Credit cards are a status symbol for teens. By using the tips outlined in this article you can turn that status symbol into a useful tool for your future.
1. Credit Cards as a Tool for Learning
Not that long ago students might be seen using their parent’s credit card when shopping. Today, credit issuing banks often advise parents to permit their teen to apply for and use a credit card in the teen’s name to begin preparing him for using credit in the future.
A common complaint of many adults burdened with high credit debt is that they never learned to use credit wisely. When they were in high school, credit cards weren’t use as widely as they are today.
The parents of many of them only used credit for special purposes such as buying an appliance or other large item. The idea of pulling out a credit card (form a wallet stuff with many credit cards) to pay for groceries or toiletries was considered to be the lifestyle of the rich.
Your parents did not have the opportunity to learn efficient use of credit but you do have that opportunity today. Talk to your parents about how best to use a credit card as a high school student.
Let them help you set a budget to follow for use of your new credit card. They will be co-signing for your first credit account and thus responsible for the debt if you do not pay the account on time.
2. Honest Communication
Your parents may place restrictions on the use of your student credit card. If you want restrictions removed, use the credit wisely and be open about the account with your parents.
It’s a wise parent who sets clear limits on what items are acceptable to buy on credit and which purchases should never be made with the credit card.
3. Following a Budget Plan
Learning to use a credit card to build your new credit file is easy if you first take the time to make a budget. High school students don’t worry about the utility bills or the mortgage. They don’t have to be concerned about stretching the food budget to feed the family for a week or a month.
However, there are expenses that student do have and can budget for. If you have your own car you will have costs for gas, oil changes, tires, repairs and the dreaded insurance.
You pay for school lunches and meet friends for sandwiches or pizza. You buy DVD’s and computer games (lots of computer games) and hit the mall to shop for clothes. You spend money and any time you are using money it’s wise to have a budget to help you know where the money goes.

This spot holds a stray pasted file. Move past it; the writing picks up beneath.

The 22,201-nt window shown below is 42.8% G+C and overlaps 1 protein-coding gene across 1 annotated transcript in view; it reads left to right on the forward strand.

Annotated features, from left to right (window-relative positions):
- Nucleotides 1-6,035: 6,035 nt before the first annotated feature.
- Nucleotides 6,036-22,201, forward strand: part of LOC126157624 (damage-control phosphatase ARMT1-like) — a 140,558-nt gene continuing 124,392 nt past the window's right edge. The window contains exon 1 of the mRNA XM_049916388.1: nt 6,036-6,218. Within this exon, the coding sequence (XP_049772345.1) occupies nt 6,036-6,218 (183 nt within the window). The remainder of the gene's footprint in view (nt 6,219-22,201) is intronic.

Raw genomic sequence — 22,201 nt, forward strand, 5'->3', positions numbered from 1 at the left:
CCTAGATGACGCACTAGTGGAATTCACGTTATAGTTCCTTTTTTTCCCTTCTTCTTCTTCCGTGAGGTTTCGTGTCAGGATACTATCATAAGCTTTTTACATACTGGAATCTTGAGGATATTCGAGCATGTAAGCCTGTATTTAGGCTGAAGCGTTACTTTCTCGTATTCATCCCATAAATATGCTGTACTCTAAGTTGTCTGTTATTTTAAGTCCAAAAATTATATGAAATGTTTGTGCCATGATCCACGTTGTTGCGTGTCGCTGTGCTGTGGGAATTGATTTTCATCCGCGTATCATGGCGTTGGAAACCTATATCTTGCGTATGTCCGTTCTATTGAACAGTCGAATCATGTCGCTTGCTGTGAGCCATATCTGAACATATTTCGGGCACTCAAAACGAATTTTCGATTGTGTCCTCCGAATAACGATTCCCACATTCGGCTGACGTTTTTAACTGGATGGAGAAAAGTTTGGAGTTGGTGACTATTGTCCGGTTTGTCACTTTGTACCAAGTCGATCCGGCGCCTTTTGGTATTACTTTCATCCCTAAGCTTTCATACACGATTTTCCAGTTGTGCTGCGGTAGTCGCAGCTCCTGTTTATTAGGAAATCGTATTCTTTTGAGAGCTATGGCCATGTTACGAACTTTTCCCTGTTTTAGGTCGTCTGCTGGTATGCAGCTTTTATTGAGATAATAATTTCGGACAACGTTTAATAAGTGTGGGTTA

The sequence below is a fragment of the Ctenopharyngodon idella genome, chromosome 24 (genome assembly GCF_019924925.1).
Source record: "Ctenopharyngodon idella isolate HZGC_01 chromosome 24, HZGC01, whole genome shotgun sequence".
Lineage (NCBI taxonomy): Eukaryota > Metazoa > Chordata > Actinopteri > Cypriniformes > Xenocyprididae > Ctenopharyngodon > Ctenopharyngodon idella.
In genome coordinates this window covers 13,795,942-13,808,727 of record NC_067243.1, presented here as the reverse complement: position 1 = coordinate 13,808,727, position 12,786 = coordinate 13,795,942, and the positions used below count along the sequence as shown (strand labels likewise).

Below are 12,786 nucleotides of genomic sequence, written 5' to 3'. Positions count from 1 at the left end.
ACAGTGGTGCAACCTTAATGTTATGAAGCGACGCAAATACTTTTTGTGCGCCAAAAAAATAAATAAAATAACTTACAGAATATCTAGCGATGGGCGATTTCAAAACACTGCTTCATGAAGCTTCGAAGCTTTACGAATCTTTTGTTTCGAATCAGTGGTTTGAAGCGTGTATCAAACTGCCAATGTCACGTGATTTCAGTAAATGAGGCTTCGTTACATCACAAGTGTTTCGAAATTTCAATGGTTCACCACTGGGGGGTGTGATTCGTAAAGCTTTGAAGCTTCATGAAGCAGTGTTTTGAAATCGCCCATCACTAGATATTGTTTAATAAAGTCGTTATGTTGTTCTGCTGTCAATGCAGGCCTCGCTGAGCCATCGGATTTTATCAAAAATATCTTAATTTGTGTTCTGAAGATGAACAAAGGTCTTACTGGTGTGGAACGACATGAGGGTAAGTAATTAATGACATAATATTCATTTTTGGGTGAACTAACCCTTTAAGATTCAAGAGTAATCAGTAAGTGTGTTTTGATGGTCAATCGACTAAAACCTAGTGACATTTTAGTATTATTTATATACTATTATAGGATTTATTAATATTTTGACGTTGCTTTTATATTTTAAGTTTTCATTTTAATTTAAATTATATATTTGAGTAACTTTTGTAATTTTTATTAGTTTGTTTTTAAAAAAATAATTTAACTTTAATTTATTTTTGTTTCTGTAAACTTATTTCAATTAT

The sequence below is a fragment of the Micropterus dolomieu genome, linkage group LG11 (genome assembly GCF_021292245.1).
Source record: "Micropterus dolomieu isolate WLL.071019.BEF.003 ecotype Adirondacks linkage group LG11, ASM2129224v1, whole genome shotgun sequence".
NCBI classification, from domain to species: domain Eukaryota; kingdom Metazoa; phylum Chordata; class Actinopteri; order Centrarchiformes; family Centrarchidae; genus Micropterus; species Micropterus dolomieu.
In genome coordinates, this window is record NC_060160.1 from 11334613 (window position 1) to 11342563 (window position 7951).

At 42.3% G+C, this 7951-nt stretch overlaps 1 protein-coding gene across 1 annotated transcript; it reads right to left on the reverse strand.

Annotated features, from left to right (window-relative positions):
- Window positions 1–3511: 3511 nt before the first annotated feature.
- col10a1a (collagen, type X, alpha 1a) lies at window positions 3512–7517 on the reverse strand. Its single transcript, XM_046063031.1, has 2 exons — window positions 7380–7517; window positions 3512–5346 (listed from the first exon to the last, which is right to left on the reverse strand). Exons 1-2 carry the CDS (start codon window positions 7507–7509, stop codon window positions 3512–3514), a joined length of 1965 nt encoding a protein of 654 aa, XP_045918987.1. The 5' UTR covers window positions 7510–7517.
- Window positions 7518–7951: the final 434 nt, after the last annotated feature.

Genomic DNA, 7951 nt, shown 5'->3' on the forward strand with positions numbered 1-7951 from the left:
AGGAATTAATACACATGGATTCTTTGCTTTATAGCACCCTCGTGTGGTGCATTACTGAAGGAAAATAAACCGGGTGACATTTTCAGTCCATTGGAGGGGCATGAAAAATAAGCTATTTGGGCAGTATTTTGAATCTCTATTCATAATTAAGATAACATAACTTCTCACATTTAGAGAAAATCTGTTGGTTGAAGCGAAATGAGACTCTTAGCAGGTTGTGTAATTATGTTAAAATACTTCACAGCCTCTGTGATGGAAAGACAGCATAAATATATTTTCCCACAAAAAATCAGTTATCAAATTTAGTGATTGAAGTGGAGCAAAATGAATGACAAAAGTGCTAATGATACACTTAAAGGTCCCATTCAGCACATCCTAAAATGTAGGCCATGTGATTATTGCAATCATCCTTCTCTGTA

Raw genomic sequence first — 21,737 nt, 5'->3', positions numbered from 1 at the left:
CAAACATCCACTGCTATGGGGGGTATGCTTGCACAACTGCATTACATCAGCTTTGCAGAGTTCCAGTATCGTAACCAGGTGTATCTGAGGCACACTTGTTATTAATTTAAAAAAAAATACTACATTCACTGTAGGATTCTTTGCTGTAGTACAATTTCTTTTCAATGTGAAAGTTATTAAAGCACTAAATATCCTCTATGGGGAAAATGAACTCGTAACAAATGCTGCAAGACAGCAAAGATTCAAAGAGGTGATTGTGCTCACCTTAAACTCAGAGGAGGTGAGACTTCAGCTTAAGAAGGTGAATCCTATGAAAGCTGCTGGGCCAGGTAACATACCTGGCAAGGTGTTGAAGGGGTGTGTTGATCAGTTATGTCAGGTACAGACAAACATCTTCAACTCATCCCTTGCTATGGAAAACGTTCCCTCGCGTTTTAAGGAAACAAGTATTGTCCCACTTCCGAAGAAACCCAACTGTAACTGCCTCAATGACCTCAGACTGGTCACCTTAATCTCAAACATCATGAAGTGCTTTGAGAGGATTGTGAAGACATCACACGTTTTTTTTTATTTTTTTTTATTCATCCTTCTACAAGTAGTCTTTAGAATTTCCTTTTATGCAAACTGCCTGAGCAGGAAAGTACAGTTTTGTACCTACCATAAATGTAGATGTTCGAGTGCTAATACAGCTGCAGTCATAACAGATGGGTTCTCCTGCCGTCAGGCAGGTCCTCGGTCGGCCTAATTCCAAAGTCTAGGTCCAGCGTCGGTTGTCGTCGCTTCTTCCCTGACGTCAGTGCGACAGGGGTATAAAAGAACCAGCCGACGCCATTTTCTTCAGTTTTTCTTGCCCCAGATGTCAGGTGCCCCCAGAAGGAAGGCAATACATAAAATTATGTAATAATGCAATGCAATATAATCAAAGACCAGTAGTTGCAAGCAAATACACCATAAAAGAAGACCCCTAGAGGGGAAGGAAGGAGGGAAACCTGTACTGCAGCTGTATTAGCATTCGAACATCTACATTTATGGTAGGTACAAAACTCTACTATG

4. Taking Responsibility
When you learn to manage money and to use credit effectively as a high school student you are in a position to move into adulthood with a skill many adults today sadly lack.
You cannot manage your life without managing your finances. It is said that money is not the center of your life unless you don’t have enough of it. This is true of people at all levels of income.
When you are a high school student you have no credit file. Your needs have been provided for by your parents and nothing has been purchased in your name. Your credit is a blank slate and there is no better time to learn how to write on it in a way that will enrich your life than when you are young and have parents to help you avoid pitfalls.
5. Learn From Your Mistakes
Credit cards designed specifically for high school students have low spending limits. As a young adult newly graduated from college and starting a new job, you might apply for a credit card and receive an account with a $5000 spending limit.
As a high school student the typical credit line issued is $2-300. When you are learning anything new, you may make mistakes. Learn not to hide your mistakes and pay attention to them so they don’t happen again.
If you forgot to pay the credit card bill, a large late fee added to your balance will remind you not to do that again. However, it will also add a negative to your new credit file.
Many parents are now accepting that student cards may be the best learning tool they can use for helping their student learn to control his personal finances.
With the tips outlined in this article, you can begin a journey to a life where money is a tool you can use to your benefit.